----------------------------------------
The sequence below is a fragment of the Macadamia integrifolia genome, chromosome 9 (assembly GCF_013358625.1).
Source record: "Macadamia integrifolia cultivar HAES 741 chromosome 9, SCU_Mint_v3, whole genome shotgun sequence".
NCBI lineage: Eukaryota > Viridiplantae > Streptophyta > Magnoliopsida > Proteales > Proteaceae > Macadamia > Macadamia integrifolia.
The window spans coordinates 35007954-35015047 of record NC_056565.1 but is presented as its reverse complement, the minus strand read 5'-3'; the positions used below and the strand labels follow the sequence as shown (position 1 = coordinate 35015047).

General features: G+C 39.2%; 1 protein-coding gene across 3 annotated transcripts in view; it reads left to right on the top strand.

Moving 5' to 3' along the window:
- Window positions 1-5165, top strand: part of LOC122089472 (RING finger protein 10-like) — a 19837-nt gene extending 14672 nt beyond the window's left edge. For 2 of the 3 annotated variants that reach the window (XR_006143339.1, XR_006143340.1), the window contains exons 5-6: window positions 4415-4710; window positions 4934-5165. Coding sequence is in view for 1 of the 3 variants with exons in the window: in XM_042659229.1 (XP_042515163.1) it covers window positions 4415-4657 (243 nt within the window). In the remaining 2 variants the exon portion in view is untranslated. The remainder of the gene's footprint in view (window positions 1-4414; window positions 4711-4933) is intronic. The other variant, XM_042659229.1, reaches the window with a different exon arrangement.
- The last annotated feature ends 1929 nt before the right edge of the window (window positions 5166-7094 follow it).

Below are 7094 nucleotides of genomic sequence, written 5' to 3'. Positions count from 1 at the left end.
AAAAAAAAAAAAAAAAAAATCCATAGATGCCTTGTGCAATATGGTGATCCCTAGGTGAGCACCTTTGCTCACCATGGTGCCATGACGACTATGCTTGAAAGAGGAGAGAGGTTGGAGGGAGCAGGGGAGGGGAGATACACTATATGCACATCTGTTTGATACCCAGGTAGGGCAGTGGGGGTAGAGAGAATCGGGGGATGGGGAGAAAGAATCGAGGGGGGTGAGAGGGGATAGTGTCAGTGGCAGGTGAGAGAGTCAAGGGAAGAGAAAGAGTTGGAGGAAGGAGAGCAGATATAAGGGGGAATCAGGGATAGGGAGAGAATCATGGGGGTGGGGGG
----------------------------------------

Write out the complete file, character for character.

The sequence below is a fragment of the Macadamia integrifolia genome, chromosome 9 (assembly GCF_013358625.1).
Source record: "Macadamia integrifolia cultivar HAES 741 chromosome 9, SCU_Mint_v3, whole genome shotgun sequence".
NCBI lineage: Eukaryota > Viridiplantae > Streptophyta > Magnoliopsida > Proteales > Proteaceae > Macadamia > Macadamia integrifolia.
The window spans coordinates 35007954-35015047 of record NC_056565.1 but is presented as its reverse complement, the minus strand read 5'-3'; the positions used below and the strand labels follow the sequence as shown (position 1 = coordinate 35015047).

General features: G+C 39.2%; 1 protein-coding gene across 3 annotated transcripts in view; it reads left to right on the top strand.

Moving 5' to 3' along the window:
- Window positions 1-5165, top strand: part of LOC122089472 (RING finger protein 10-like) — a 19837-nt gene extending 14672 nt beyond the window's left edge. For 2 of the 3 annotated variants that reach the window (XR_006143339.1, XR_006143340.1), the window contains exons 5-6: window positions 4415-4710; window positions 4934-5165. Coding sequence is in view for 1 of the 3 variants with exons in the window: in XM_042659229.1 (XP_042515163.1) it covers window positions 4415-4657 (243 nt within the window). In the remaining 2 variants the exon portion in view is untranslated. The remainder of the gene's footprint in view (window positions 1-4414; window positions 4711-4933) is intronic. The other variant, XM_042659229.1, reaches the window with a different exon arrangement.
- The last annotated feature ends 1929 nt before the right edge of the window (window positions 5166-7094 follow it).

Below are 7094 nucleotides of genomic sequence, written 5' to 3'. Positions count from 1 at the left end.
AAAAAAAAAAAAAAAAAAATCCATAGATGCCTTGTGCAATATGGTGATCCCTAGGTGAGCACCTTTGCTCACCATGGTGCCATGACGACTATGCTTGAAAGAGGAGAGAGGTTGGAGGGAGCAGGGGAGGGGAGATACACTATATGCACATCTGTTTGATACCCAGGTAGGGCAGTGGGGGTAGAGAGAATCGGGGGATGGGGAGAAAGAATCGAGGGGGGTGAGAGGGGATAGTGTCAGTGGCAGGTGAGAGAGTCAAGGGAAGAGAAAGAGTTGGAGGAAGGAGAGCAGATATAAGGGGGAATCAGGGATAGGGAGAGAATCATGGGGGTGGGGGG